According to a news report published on MedPageToday.com, the incidence of breast implant-associated anaplastic large-cell lymphoma (BIA-ALCL) is continuing to grow, and clinicians are noticing the disease’s diversity and finding that comprehensive care leads to optimal outcomes, according to a breast surgeon’s report.
As of the latter part of 2022, the global monitoring network of the American Society of Plastic Surgeons had documented 1,333 BIA-ALCL instances globally, along with 35 related fatalities. This total encompassed 402 cases and eight fatalities in the U.S. The FDA had been notified of 59 deaths, informed Kelly K. Hunt, MD, from the University of Texas MD Anderson Cancer Center in Houston, at the Miami Breast Cancer Conference.
“BIA-ALCL appears to be linked with textured breast implants, but not with smooth implants,” she commented. “The texture-creating process is believed to result in this disease, though its precise cause remains somewhat elusive. There are multiple theories, with a general consensus pointing towards the involvement of inflammatory cytokines production.”
Research conducted the previous year suggested that BIA-ALCL cases in the U.S. and elsewhere have been undercounted. However, the study only covered up until 2018. At the request of the FDA, Allergan pulled its textured implants off the market in 2019. Despite this, many women still have these implants as the FDA did not recommend their removal unless certain symptoms or signs of concern appeared.
A major development arose the previous year when the FDA issued a safety announcement stating that textured breast implants’ risks go beyond ALCL. Roughly 20 cases of squamous-cell carcinoma (SCC) and approximately 30 instances of B-cell lymphoma were found to be linked to these devices. The SCCs, which originated in the scar tissue (capsule) surrounding the implant, can be especially aggressive, noted Hunt.
“These instances are quite uncommon but are surfacing, and the number of reports appears to be increasing,” she further explained.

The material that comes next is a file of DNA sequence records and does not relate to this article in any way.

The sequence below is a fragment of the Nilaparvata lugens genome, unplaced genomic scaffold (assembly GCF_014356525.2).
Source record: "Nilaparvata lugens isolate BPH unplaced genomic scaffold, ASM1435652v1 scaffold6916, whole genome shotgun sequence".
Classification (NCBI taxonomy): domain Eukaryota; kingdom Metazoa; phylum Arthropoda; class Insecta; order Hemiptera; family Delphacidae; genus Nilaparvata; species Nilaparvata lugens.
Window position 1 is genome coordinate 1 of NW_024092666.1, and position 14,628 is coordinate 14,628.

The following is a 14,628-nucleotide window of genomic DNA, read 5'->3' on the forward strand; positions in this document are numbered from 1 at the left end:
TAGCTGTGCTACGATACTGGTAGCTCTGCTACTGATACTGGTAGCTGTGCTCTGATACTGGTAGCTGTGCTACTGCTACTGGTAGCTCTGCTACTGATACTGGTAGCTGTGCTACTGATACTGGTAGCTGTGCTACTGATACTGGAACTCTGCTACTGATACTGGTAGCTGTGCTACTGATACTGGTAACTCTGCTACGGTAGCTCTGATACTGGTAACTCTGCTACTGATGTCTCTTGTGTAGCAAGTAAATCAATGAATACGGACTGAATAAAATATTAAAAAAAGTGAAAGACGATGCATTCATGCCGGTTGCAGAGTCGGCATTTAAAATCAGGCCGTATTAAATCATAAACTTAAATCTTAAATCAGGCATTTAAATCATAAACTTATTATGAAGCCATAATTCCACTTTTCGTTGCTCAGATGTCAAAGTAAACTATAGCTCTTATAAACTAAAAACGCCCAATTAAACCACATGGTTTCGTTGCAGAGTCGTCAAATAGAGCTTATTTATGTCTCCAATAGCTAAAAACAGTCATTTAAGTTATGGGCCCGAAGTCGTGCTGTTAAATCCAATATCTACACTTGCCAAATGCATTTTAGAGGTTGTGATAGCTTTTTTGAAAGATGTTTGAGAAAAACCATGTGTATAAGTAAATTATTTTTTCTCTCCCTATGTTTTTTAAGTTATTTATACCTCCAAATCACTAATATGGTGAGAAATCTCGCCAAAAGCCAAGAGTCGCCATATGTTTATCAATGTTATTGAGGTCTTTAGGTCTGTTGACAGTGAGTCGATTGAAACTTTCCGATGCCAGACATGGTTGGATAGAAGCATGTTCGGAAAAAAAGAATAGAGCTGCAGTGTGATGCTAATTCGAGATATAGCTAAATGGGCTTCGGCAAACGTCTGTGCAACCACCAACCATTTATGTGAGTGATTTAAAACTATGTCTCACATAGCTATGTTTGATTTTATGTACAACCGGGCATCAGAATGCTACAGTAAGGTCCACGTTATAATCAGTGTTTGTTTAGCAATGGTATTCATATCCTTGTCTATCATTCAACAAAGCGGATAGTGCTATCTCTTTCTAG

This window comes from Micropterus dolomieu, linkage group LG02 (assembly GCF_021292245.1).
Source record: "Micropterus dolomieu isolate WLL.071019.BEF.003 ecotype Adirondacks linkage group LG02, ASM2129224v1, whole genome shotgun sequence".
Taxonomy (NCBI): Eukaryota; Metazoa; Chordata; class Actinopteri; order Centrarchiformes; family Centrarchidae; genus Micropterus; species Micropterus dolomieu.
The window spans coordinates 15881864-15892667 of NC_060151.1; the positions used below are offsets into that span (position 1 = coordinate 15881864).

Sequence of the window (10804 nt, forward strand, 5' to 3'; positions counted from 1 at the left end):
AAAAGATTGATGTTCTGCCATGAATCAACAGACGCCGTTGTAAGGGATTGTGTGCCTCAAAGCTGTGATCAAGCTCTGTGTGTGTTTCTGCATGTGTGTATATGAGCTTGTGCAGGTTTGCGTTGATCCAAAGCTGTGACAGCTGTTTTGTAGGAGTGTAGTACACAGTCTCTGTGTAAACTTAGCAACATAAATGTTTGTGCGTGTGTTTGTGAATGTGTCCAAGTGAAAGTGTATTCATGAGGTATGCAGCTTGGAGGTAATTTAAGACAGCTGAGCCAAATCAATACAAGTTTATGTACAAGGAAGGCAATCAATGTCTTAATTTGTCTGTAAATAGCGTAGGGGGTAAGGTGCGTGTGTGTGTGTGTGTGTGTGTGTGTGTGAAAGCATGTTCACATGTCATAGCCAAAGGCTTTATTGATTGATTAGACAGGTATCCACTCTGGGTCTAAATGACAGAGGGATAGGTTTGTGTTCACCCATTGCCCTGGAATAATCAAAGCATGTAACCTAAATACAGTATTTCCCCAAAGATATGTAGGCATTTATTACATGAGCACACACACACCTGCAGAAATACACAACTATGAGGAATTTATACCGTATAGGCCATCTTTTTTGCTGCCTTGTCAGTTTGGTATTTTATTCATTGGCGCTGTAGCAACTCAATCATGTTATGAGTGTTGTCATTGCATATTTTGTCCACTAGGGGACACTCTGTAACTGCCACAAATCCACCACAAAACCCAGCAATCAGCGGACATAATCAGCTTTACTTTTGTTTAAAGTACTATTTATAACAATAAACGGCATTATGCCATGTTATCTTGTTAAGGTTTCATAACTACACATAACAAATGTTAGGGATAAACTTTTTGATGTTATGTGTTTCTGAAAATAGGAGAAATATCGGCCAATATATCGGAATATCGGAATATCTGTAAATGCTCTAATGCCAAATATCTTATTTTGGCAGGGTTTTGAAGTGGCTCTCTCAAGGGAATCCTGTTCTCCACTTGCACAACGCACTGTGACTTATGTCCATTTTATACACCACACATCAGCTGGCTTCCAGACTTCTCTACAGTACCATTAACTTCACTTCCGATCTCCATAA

The connection between breast implants and ALCL was first revealed about 15 years ago with a report of roughly six instances of ALCL involving the breast, half of which were in women with breast implants. Further examination of literature revealed an additional 15 BIA-ALCL cases. The first identified case of BIA-ALCL was reported in 1997.
BIA-ALCL is considered a localized variant of ALCL, explained Hunt. Systemic ALCL is typically an aggressive disease requiring treatment with chemotherapy, immunotherapy, and stem cell transplantation. Systemic ALCL is linked with ALK rearrangement (ALK+), whereas ALK- disease often results in a poor prognosis. Localized ALK-ALCL includes primary cutaneous ALCL (typically less aggressive), BIA-ALCL, and mucosal ALCL.
Symptoms commonly linked with BIA-ALCL include late-onset fluid accumulation around the implant and increased breast size and sensitivity. Implant rupture can also lead to fluid buildup that could be misinterpreted as BIA-ALCL, Hunt noted. Some patients may have noticeable breast masses, signaling more advanced disease, while others might display axillary lymph node enlargement. Less frequently, BIA-ALCL patients may experience capsular contracture and alterations in breast shape.
The main treatment for BIA-ALCL is surgery, involving removal of the implant and the capsule, which in some instances seems to be curative without chemotherapy or radiotherapy. Comprehensive surgery, including capsulectomy, is linked with the best results and the least complications.
Taking Legal Action for Breast Implant Related BIA-ALCL
Taking legal action against a manufacturer for a defective product that leads to health issues is a step that many affected individuals may consider. In this context, for individuals who have developed breast implant-associated anaplastic large-cell lymphoma (BIA-ALCL), a product liability lawsuit may be an avenue to pursue.
Product liability refers to a manufacturer or seller being held liable for placing a defective product into the hands of a consumer. Responsibility for a product defect that causes injury lies with all sellers of the product who are in the distribution chain, which can include the manufacturer, the wholesaler, and the retail store owner.
For a successful product liability claim, three types of defects can be considered – design defects, manufacturing defects, and defects in marketing (failure to warn or improper instructions). In the case of breast implants, a design defect claim could argue that the very design of the implant is inherently dangerous, irrespective of the quality of its production. Manufacturing defect claims might assert that the issue arose during the manufacturing process, resulting in a product that deviates from the intended design. Marketing defect claims might argue that the manufacturers failed to provide adequate warnings about potential risks, or that they provided incorrect or insufficient instructions for safe use.
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